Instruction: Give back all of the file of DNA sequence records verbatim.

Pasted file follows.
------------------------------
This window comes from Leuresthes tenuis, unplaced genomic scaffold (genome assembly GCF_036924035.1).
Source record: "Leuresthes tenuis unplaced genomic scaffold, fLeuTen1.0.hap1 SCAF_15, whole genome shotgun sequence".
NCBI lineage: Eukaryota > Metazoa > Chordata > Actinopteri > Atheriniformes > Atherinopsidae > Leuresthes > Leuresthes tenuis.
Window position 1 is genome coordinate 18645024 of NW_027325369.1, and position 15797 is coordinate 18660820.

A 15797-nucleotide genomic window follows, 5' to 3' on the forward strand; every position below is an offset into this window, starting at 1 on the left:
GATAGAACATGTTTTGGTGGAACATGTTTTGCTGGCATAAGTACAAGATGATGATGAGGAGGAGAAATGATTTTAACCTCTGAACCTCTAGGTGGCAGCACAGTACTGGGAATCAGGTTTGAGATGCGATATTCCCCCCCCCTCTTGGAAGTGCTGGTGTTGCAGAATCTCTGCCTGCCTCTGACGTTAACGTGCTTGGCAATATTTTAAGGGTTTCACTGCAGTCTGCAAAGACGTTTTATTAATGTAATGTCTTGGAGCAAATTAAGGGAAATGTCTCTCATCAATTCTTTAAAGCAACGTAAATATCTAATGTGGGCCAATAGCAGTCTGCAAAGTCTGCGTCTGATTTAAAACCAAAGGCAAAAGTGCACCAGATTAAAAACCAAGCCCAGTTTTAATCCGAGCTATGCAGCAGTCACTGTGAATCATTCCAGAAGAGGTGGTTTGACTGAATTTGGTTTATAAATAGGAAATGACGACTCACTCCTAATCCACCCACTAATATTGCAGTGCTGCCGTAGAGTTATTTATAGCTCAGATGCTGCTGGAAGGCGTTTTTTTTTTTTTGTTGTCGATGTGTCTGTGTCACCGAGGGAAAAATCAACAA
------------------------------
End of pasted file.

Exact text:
This window comes from Leuresthes tenuis, unplaced genomic scaffold (genome assembly GCF_036924035.1).
Source record: "Leuresthes tenuis unplaced genomic scaffold, fLeuTen1.0.hap1 SCAF_15, whole genome shotgun sequence".
NCBI lineage: Eukaryota > Metazoa > Chordata > Actinopteri > Atheriniformes > Atherinopsidae > Leuresthes > Leuresthes tenuis.
Window position 1 is genome coordinate 18645024 of NW_027325369.1, and position 15797 is coordinate 18660820.

A 15797-nucleotide genomic window follows, 5' to 3' on the forward strand; every position below is an offset into this window, starting at 1 on the left:
GATAGAACATGTTTTGGTGGAACATGTTTTGCTGGCATAAGTACAAGATGATGATGAGGAGGAGAAATGATTTTAACCTCTGAACCTCTAGGTGGCAGCACAGTACTGGGAATCAGGTTTGAGATGCGATATTCCCCCCCCCTCTTGGAAGTGCTGGTGTTGCAGAATCTCTGCCTGCCTCTGACGTTAACGTGCTTGGCAATATTTTAAGGGTTTCACTGCAGTCTGCAAAGACGTTTTATTAATGTAATGTCTTGGAGCAAATTAAGGGAAATGTCTCTCATCAATTCTTTAAAGCAACGTAAATATCTAATGTGGGCCAATAGCAGTCTGCAAAGTCTGCGTCTGATTTAAAACCAAAGGCAAAAGTGCACCAGATTAAAAACCAAGCCCAGTTTTAATCCGAGCTATGCAGCAGTCACTGTGAATCATTCCAGAAGAGGTGGTTTGACTGAATTTGGTTTATAAATAGGAAATGACGACTCACTCCTAATCCACCCACTAATATTGCAGTGCTGCCGTAGAGTTATTTATAGCTCAGATGCTGCTGGAAGGCGTTTTTTTTTTTTTGTTGTCGATGTGTCTGTGTCACCGAGGGAAAAATCAACAA